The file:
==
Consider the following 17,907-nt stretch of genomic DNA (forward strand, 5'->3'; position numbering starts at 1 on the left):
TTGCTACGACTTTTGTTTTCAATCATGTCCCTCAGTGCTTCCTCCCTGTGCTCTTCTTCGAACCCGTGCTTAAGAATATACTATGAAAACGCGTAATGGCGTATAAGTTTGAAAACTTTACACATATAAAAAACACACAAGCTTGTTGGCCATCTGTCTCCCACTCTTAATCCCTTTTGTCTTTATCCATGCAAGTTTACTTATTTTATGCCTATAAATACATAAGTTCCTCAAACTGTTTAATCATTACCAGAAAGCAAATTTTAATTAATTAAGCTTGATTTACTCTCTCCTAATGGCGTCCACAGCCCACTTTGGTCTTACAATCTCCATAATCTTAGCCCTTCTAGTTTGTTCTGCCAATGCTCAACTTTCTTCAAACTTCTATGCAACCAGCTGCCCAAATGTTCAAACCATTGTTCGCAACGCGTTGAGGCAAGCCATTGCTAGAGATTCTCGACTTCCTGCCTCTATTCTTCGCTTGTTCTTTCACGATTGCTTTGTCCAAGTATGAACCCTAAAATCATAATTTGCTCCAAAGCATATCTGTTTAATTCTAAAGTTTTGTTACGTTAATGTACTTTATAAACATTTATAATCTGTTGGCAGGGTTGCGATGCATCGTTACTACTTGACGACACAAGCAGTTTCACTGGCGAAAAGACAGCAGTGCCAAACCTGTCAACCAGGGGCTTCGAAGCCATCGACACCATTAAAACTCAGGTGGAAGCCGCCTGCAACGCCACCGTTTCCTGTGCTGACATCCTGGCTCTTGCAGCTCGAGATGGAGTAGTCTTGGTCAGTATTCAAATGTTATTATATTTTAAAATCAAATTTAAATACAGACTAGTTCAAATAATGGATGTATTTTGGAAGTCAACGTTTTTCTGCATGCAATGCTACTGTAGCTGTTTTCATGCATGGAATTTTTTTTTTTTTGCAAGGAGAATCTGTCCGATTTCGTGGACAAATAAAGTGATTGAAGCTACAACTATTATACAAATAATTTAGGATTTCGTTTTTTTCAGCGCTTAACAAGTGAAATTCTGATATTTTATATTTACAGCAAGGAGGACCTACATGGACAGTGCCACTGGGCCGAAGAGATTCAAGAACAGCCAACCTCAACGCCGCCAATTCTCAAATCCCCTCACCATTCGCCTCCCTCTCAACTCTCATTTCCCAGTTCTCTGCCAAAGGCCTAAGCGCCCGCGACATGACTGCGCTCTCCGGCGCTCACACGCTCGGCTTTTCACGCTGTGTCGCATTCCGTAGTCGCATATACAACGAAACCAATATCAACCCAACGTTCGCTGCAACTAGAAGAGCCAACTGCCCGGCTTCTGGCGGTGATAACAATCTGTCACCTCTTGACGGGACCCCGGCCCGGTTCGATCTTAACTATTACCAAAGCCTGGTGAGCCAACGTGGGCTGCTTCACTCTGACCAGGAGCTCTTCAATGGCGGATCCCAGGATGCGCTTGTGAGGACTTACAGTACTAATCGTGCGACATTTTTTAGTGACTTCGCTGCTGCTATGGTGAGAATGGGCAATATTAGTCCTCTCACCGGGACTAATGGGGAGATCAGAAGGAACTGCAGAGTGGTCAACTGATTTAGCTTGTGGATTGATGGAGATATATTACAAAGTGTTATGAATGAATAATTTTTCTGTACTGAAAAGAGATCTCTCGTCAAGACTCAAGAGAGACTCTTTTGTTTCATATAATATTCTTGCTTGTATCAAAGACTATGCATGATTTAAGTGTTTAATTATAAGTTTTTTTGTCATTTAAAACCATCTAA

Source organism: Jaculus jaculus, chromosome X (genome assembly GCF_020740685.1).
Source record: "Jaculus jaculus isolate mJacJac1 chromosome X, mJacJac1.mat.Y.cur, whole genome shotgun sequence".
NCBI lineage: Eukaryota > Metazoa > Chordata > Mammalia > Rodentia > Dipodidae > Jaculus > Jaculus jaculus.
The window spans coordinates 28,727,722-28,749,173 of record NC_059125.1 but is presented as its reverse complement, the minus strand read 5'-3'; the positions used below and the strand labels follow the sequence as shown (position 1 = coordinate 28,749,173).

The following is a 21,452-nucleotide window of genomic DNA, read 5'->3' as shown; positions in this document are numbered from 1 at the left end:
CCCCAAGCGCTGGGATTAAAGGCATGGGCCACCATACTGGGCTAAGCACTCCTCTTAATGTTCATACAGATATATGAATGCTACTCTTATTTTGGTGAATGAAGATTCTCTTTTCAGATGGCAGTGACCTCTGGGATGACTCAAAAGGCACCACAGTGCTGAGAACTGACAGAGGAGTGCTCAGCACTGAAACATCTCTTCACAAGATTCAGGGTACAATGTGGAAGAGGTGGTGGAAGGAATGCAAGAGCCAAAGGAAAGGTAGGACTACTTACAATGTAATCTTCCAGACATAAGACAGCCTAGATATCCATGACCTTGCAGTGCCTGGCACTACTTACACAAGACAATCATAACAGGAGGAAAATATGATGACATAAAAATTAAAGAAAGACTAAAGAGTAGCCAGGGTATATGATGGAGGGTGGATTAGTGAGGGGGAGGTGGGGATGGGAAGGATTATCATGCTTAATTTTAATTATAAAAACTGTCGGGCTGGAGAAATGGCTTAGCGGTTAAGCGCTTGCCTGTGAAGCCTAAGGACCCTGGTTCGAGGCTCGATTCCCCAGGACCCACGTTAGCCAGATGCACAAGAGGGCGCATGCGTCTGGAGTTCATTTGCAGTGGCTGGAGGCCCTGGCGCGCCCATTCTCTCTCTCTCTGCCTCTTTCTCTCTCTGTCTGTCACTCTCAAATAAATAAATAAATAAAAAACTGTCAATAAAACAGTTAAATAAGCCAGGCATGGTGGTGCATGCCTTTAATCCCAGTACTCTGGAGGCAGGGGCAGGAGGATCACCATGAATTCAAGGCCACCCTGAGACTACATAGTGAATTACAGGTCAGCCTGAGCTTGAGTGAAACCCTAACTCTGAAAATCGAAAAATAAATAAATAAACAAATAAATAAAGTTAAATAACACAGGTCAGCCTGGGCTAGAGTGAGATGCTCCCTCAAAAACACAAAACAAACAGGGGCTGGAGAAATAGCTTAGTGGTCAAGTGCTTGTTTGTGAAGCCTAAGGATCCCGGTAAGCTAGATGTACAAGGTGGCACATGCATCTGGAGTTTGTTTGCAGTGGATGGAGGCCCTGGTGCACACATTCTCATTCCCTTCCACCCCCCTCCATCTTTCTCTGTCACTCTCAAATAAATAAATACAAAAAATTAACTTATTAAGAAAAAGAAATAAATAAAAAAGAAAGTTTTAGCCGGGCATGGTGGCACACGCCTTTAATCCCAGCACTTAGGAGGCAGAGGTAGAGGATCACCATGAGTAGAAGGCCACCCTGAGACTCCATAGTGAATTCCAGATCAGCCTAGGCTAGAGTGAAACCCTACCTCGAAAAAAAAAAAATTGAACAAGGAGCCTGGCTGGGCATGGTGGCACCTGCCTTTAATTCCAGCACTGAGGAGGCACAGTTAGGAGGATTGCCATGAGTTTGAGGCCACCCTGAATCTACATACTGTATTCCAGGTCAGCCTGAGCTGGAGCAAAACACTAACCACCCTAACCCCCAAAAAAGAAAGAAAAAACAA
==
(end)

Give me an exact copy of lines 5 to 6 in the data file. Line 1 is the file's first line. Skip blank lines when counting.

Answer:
NCBI lineage: Eukaryota > Metazoa > Chordata > Mammalia > Rodentia > Dipodidae > Jaculus > Jaculus jaculus.
The window spans coordinates 28,727,722-28,749,173 of record NC_059125.1 but is presented as its reverse complement, the minus strand read 5'-3'; the positions used below and the strand labels follow the sequence as shown (position 1 = coordinate 28,749,173).